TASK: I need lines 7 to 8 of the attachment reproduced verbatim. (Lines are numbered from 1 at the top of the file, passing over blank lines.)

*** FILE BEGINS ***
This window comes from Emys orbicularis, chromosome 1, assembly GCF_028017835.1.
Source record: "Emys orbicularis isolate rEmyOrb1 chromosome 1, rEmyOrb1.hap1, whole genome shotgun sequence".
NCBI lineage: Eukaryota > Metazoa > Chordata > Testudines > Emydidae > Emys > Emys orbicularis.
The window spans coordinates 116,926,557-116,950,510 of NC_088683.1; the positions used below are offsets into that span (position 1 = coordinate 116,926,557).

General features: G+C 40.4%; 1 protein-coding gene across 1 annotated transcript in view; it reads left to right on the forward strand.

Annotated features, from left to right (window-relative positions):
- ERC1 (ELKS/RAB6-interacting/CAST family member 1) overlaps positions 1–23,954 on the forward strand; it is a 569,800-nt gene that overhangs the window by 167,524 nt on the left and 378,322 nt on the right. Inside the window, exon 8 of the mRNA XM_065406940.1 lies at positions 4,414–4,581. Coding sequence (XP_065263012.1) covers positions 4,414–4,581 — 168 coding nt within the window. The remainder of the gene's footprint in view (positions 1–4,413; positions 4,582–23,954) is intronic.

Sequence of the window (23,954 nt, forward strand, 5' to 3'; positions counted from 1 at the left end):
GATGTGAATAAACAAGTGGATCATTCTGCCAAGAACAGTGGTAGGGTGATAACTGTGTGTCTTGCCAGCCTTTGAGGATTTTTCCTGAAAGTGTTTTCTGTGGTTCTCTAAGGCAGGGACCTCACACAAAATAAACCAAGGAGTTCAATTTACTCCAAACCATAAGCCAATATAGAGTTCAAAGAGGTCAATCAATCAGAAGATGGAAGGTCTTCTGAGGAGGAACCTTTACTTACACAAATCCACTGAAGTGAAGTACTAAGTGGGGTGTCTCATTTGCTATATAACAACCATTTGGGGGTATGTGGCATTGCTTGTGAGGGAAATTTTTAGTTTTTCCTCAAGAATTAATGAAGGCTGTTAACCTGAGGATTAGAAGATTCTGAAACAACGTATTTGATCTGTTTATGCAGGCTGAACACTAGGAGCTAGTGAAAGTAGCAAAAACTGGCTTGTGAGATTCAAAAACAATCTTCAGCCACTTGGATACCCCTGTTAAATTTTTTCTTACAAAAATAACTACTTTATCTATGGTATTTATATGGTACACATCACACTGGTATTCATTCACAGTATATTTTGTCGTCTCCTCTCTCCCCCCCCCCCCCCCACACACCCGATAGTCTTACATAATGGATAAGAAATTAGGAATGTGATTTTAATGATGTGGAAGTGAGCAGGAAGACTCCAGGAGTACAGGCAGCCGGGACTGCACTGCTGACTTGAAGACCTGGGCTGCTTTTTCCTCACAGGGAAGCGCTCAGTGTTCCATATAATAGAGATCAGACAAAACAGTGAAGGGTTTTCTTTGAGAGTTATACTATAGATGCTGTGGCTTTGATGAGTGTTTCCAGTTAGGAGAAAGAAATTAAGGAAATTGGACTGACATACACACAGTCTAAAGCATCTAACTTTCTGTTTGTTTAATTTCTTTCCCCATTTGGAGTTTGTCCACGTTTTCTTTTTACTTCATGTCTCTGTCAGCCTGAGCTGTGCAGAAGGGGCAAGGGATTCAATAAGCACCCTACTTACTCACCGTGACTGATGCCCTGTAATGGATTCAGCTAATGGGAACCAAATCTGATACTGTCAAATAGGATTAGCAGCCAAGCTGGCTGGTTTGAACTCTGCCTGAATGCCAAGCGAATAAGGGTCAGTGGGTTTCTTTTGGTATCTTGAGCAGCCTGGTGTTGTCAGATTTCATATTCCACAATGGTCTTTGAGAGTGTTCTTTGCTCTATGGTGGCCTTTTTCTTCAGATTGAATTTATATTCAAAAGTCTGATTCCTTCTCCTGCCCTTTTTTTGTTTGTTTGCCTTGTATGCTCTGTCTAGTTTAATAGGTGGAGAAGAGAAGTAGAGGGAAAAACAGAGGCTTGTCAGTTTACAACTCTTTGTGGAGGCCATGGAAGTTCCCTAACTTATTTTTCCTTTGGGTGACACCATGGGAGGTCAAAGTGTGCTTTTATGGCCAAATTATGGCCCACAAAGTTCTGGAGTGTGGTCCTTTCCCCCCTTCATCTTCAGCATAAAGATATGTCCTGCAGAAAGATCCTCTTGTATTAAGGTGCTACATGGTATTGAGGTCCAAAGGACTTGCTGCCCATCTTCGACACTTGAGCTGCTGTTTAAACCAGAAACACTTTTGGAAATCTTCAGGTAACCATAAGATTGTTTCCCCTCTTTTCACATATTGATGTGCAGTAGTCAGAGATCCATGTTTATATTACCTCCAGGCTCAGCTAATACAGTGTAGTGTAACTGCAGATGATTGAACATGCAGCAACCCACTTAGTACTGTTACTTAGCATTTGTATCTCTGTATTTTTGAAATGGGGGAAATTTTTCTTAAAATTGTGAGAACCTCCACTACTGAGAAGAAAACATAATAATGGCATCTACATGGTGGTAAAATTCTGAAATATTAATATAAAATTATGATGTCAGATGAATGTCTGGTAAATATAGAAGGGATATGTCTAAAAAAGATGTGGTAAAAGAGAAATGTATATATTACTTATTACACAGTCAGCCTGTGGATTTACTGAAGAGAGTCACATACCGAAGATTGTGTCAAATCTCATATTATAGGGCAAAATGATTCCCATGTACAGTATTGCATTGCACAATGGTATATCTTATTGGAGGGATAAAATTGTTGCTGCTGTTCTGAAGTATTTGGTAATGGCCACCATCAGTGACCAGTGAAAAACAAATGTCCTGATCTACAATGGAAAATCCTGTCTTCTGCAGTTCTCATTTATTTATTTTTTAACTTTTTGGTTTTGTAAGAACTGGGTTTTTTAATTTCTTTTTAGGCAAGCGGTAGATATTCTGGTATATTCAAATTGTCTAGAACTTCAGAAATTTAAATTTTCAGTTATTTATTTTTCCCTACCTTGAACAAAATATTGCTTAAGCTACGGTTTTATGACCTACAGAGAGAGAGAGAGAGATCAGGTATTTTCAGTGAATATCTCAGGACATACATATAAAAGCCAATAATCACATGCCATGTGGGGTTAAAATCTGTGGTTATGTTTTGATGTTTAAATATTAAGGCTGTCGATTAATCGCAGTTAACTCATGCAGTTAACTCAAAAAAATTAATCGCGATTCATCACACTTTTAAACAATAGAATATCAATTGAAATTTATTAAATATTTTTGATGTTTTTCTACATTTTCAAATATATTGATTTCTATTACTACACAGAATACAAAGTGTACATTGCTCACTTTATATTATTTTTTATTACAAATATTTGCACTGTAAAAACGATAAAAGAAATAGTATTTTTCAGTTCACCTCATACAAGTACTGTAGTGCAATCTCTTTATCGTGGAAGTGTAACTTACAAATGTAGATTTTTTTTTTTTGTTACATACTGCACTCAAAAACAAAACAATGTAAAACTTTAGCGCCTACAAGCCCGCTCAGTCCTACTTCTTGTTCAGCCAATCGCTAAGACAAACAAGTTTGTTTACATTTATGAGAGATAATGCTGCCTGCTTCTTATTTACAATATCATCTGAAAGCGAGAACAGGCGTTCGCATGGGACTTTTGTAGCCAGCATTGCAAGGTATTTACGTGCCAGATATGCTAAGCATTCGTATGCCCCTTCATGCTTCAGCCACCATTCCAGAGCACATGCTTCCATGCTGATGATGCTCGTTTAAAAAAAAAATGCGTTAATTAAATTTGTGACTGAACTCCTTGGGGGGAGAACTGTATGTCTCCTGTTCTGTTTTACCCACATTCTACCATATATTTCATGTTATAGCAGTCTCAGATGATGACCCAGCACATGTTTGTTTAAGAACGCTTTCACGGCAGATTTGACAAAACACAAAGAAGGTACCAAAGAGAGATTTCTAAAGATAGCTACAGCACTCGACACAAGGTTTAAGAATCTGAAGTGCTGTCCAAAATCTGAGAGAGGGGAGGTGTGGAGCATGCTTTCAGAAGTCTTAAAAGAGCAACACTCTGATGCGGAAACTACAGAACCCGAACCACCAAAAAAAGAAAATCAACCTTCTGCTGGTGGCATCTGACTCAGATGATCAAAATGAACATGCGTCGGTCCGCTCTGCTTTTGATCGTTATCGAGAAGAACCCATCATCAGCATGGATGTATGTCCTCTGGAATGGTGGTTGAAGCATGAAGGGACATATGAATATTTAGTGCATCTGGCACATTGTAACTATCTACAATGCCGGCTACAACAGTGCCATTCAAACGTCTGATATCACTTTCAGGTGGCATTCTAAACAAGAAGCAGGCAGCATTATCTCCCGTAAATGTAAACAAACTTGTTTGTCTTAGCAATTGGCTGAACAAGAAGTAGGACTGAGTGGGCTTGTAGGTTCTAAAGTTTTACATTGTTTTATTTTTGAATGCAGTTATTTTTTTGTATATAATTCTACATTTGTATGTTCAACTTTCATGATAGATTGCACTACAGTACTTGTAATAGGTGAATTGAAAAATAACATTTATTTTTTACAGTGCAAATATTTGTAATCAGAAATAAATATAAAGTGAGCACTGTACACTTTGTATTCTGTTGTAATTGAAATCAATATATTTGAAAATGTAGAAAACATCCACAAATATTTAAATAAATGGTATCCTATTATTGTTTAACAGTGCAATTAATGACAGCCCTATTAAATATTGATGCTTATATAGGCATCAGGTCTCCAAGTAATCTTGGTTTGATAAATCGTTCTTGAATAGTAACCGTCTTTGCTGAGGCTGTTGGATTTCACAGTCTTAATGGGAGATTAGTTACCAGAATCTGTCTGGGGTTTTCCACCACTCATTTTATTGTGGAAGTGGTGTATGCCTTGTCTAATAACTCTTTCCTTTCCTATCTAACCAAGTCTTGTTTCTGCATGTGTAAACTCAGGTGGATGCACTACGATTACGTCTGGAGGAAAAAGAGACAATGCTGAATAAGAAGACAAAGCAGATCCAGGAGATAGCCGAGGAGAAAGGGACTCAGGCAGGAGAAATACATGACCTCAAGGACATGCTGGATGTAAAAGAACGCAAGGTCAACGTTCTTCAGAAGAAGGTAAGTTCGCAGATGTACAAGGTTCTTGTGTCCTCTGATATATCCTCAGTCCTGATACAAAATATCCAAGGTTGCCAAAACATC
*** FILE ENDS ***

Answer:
- ERC1 (ELKS/RAB6-interacting/CAST family member 1) overlaps positions 1–23,954 on the forward strand; it is a 569,800-nt gene that overhangs the window by 167,524 nt on the left and 378,322 nt on the right. Inside the window, exon 8 of the mRNA XM_065406940.1 lies at positions 4,414–4,581. Coding sequence (XP_065263012.1) covers positions 4,414–4,581 — 168 coding nt within the window. The remainder of the gene's footprint in view (positions 1–4,413; positions 4,582–23,954) is intronic.

Sequence of the window (23,954 nt, forward strand, 5' to 3'; positions counted from 1 at the left end):